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Looking at how Najee Harris affected the Steelers entire offense

The Steelers rookie running back set several milestones in 2021.

NFL: Cleveland Browns at Pittsburgh Steelers Philip G. Pavely-USA TODAY Sports

The Pittsburgh Steelers had a number of rookies they called on in 2021. Some stepped up to the plate and came through in a big way, while others showed there is a bit of a learning curve in the NFL. For first-round draft pick Najee Harris, he showed he was ready for the big stage and even earned a Pro Bowl selection his first season. So what aspects of his game did he excel, whether with the ball or creating other things? This is the subject for this week’s Steelers Vertex.

Let’s get a quick reminder of where this nerdiness is coming from.

Vertex- a single point where two or more lines cross.

Sometimes to make a great point, it takes two different systems of analysis to come together and build off each other in order to drawl a proper conclusion. In this case, the two methods are statistical analysis and film breakdown. Enter Dave Schofield (the stat geek) and Geoffrey Benedict (the film guru) to come together to prove a single point based on our two lines of thinking.

Here comes the breakdown from two different lines of analysis.

The Stats Line:

Despite finishing the season ranked 29th in rushing, rookie Najee Harris did bring improvement to the Steelers running game. Seeing an increase of almost 9 yards per game from 2021 as a Steelers went from 84.4 yards to 93.1 yards, there’s still plenty of room for growth when it comes to the Steelers rushing the ball. But with Harris finishing fifth in the NFL in rushing with exactly 1,200 yards, the problem can no longer be blamed on the running back.

Part of the reason Harris saw decent numbers as a rookie is because he led the NFL in touches with 381. Harris had 307 rushing attempts with 74 receptions, which was the most this season by a running back. In fact, the only member of the Pittsburgh Steelers to ever have more receptions in a season as a running back was Le’Veon Bell who did it in 2014, 2016, and 2017. Of course, Harris had 17 games this year in order to get his 381 touches. It should also be noted that Harrison is tied with the seventh-most touches in a season over the last 10 years in the NFL.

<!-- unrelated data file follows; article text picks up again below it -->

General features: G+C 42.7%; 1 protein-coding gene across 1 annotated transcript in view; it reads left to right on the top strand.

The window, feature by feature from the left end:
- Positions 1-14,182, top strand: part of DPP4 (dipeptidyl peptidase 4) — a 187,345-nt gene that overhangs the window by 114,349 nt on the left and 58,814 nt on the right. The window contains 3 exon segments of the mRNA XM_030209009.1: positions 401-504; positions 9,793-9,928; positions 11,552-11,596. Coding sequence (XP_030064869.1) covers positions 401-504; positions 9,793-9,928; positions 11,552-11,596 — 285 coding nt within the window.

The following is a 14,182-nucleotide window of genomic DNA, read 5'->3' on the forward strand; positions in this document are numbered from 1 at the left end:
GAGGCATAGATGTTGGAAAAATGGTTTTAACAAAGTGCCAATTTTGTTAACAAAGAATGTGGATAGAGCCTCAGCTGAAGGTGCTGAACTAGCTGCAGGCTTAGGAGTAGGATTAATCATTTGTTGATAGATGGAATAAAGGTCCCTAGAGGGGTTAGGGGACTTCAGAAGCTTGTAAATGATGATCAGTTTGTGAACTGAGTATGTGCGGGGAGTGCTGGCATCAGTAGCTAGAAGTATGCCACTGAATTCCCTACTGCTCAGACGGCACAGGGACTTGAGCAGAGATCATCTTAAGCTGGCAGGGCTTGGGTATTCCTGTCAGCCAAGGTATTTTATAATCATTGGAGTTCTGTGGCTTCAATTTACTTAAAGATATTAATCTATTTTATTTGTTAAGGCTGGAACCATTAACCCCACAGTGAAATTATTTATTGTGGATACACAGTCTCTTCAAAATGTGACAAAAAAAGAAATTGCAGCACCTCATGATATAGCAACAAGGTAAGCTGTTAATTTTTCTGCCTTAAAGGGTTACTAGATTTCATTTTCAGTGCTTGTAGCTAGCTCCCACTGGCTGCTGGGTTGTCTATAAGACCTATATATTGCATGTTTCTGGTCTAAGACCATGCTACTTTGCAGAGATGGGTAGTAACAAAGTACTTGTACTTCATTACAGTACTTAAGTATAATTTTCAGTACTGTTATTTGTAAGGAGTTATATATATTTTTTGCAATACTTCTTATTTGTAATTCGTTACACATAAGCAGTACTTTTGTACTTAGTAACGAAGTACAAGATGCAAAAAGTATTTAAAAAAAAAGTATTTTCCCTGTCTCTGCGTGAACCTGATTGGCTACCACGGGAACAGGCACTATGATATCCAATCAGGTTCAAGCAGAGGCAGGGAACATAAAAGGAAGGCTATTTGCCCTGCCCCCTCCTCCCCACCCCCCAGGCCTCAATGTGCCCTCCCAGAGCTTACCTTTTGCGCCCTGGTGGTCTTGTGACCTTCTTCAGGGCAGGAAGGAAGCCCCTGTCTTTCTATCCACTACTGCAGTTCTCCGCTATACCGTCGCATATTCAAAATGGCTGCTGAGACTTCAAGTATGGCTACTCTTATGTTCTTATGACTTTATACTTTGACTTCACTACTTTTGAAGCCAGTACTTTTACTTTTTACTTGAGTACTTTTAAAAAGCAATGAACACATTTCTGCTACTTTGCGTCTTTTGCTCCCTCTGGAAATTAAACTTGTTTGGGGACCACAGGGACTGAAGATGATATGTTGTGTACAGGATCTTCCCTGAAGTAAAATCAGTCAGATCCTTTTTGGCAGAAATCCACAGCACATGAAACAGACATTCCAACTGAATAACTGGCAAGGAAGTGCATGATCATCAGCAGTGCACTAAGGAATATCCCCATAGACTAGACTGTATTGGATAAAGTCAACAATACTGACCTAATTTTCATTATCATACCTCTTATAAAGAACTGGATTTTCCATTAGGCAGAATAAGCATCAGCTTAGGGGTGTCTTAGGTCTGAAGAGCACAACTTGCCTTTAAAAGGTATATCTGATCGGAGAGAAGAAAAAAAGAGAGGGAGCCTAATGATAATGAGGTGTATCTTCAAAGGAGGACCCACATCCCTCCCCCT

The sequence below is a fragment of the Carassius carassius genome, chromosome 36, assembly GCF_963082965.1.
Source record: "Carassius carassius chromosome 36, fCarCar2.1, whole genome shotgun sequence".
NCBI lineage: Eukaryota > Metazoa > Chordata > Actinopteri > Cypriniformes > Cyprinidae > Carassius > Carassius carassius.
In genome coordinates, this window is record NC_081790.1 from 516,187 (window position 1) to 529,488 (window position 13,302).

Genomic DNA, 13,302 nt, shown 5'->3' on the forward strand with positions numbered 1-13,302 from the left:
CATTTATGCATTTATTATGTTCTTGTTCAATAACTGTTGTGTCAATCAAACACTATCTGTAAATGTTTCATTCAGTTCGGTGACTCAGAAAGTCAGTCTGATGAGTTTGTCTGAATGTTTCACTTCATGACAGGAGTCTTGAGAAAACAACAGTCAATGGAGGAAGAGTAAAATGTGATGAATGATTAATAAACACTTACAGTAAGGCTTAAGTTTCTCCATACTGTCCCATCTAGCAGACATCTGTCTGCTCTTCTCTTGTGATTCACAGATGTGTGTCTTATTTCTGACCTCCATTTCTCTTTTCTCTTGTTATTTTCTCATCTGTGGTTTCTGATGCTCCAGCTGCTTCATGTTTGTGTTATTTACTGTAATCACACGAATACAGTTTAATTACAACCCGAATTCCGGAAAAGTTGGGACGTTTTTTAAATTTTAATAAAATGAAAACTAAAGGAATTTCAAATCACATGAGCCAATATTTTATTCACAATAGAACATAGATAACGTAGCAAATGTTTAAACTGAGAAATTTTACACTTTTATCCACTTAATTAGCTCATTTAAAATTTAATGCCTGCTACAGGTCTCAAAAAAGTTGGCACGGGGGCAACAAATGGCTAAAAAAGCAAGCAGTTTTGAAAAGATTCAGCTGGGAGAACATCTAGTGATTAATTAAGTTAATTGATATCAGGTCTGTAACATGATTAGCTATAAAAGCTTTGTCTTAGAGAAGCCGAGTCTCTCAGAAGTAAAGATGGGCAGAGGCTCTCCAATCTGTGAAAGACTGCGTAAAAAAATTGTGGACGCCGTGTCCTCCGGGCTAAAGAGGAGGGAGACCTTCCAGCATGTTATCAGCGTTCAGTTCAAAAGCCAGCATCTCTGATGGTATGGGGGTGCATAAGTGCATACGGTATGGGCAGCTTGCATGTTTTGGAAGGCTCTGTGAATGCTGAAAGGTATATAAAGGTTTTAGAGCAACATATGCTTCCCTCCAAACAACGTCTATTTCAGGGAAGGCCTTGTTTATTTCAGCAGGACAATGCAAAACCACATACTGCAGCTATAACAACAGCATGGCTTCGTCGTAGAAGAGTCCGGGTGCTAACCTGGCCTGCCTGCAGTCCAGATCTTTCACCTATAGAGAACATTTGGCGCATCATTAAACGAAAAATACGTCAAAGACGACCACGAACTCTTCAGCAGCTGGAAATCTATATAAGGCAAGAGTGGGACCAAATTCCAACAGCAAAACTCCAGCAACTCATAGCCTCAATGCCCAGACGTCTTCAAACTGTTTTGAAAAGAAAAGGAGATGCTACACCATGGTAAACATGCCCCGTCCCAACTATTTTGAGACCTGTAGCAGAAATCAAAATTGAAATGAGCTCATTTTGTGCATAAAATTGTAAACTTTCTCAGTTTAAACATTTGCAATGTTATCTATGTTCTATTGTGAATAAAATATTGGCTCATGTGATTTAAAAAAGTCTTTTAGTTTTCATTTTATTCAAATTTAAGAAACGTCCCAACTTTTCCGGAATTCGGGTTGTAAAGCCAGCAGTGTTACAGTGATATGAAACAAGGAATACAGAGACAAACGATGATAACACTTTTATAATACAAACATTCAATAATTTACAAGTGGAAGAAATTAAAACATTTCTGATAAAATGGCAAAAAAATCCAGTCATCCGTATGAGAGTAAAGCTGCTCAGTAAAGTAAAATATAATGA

One of Harris’ best ability in 2021 with his availability. Harris was one of only three running backs in the NFL this season to start all 17 games along with Jonathan Taylor and Ezekiel Elliott. While there were a number of running backs who appeared in all 17 games, the only other player who’s started more than 10 games yet appeared in every game was Devin Singletary with 16 starts on the season.

Najee Harris can definitely improve, from a statistical standpoint, on his yards per attempt of 3.91 which had him ranked tied for 66th among players that had at least 50 carries this season. While this number could look much better, it is difficult for Harris to do it alone as some unofficial statistical outlets had Harris leading the way in the NFL with the most rushing attempts where he was hit behind the line of scrimmage

So there is some of the numbers behind Najee Harris’ rookie year. But what does the eye test tell us? What else did Harris do that doesn’t show up on the stat sheet? Let’s check the film.

The Film Line:

Dave did a great job covering Najee Harris’s production, but Harris looks even better on film, where his vision, acceleration and determination to gain extra yards shows up on almost every play.

Let’s start with that, and we’ll move on to where I think his value extends beyond his stats.

Steelers v Bills, 3rd quarter, 15:00.

Najee Harris is the running back.

From Week 1, Najee Harris came in and showed his value. He showed the decisiveness, burst through the hole, and how hard he runs right off the bat. He was exactly what the Steelers needed. That run above may look easy, there’s a hole, and Najee Harris runs through it. But what makes that run look easy is his vision to find the hole quickly, his decisiveness to burst into and through that hole before the defense can close it, and after that he shows the effort he put into each one of his 381 touches.

Steelers v Bengals, 3rd quarter, 05:12.

Najee Harris is the running back.

When Harris got past the line, in the few cases where the line cleared a path for him, or on passes like this, Harris showed he was an absolute monster for defensive backs to bring down. It’s easy to see plays like that and imagine what Harris would do with a really good offensive line.